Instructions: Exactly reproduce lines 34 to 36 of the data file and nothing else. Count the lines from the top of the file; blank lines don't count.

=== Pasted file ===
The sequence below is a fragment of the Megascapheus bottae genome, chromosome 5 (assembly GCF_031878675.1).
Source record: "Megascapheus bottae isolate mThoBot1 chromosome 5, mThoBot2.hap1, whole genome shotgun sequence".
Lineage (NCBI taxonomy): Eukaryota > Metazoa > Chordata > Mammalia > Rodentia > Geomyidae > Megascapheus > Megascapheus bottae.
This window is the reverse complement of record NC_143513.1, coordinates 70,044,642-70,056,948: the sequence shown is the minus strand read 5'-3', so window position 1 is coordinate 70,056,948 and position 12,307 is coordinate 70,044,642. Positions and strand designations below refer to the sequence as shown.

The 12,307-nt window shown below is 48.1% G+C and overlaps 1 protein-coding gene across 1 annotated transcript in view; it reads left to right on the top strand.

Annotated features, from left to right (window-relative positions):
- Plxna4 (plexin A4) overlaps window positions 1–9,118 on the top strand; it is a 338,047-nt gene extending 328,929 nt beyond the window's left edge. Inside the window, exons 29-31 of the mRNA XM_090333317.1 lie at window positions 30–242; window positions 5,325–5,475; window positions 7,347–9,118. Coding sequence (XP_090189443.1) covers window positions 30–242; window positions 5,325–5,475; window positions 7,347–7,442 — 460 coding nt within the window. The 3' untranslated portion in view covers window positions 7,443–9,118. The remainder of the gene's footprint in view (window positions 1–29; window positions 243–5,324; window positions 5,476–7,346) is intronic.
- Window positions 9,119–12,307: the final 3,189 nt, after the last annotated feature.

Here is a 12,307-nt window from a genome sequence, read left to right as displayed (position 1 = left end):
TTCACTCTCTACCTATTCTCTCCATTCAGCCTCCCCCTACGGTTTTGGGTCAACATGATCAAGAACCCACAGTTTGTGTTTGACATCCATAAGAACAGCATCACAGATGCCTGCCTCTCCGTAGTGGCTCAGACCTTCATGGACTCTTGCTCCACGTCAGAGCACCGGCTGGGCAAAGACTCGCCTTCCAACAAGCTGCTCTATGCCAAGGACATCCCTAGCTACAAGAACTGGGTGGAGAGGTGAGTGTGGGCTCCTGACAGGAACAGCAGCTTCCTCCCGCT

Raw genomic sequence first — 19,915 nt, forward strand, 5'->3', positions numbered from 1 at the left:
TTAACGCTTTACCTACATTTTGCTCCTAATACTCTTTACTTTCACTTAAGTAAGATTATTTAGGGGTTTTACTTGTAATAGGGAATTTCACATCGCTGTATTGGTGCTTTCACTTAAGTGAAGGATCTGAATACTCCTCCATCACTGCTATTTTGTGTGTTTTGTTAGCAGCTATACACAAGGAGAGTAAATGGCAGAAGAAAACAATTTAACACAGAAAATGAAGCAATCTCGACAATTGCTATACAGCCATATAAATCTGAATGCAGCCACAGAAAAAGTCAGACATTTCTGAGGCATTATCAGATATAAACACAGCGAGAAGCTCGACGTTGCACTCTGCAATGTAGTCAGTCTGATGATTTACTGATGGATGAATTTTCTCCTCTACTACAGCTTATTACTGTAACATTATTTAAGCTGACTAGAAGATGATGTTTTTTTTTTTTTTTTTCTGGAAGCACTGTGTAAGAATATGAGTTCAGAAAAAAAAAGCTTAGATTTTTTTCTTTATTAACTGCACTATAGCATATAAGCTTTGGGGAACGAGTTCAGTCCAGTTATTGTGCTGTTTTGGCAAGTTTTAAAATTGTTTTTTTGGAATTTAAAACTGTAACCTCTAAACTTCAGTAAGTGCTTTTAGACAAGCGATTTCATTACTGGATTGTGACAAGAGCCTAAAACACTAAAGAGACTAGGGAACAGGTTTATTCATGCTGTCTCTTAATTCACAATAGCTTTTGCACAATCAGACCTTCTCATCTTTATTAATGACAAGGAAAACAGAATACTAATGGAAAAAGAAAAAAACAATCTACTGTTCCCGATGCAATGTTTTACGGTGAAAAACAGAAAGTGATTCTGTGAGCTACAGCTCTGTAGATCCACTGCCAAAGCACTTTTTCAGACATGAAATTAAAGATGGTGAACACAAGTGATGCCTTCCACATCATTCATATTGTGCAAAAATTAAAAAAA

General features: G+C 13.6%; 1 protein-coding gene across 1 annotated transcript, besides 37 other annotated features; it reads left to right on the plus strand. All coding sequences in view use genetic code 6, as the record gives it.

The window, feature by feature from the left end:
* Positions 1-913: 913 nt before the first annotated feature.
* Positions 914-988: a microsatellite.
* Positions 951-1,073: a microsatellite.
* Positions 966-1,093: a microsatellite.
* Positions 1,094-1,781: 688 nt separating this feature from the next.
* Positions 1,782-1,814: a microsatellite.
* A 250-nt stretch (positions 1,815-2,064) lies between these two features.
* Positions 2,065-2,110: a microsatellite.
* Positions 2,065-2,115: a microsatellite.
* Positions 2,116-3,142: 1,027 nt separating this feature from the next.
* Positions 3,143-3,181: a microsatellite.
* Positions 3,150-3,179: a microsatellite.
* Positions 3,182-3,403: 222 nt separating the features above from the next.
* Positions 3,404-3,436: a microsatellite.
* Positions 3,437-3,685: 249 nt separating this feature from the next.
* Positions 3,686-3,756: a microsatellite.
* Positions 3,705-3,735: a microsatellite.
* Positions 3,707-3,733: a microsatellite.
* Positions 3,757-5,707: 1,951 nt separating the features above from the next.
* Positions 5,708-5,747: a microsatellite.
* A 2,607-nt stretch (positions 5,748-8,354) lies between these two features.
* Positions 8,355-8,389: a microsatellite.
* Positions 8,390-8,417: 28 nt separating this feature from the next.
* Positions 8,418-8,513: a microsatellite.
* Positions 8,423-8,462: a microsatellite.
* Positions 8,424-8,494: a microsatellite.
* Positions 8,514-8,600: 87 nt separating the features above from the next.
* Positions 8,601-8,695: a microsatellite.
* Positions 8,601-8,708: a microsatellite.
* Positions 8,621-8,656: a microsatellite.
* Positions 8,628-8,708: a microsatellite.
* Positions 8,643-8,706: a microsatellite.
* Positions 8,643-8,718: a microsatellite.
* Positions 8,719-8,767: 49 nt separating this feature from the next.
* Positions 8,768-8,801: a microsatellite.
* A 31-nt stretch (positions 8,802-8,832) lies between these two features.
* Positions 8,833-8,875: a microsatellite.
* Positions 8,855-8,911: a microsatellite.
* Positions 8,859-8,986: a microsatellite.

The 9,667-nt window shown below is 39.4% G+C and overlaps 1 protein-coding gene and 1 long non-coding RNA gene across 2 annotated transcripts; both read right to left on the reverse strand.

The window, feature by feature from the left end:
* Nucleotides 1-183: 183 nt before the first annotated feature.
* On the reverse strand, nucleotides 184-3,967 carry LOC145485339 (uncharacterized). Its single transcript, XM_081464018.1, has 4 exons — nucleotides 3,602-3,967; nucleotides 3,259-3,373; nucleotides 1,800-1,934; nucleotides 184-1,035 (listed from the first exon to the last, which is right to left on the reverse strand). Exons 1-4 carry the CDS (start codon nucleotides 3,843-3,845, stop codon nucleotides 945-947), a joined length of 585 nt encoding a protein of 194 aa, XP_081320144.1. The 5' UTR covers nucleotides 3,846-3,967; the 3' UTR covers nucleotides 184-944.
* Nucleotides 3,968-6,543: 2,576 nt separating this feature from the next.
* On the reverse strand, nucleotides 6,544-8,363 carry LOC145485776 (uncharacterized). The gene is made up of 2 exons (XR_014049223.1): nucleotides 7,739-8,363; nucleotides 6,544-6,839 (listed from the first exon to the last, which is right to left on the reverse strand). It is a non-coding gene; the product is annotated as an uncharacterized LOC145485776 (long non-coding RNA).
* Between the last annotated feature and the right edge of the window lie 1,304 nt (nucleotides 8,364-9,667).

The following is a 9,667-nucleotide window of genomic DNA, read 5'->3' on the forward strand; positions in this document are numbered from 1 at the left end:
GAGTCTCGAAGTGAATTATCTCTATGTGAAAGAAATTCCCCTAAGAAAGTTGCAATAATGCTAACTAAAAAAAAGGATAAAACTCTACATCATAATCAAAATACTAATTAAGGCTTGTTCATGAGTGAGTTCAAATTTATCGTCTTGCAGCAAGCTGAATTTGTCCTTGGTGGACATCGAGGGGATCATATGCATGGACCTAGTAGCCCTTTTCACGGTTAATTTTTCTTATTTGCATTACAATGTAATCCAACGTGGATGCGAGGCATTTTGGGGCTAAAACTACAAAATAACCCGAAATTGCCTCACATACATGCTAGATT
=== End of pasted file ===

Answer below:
* Positions 5,708-5,747: a microsatellite.
* A 2,607-nt stretch (positions 5,748-8,354) lies between these two features.
* Positions 8,355-8,389: a microsatellite.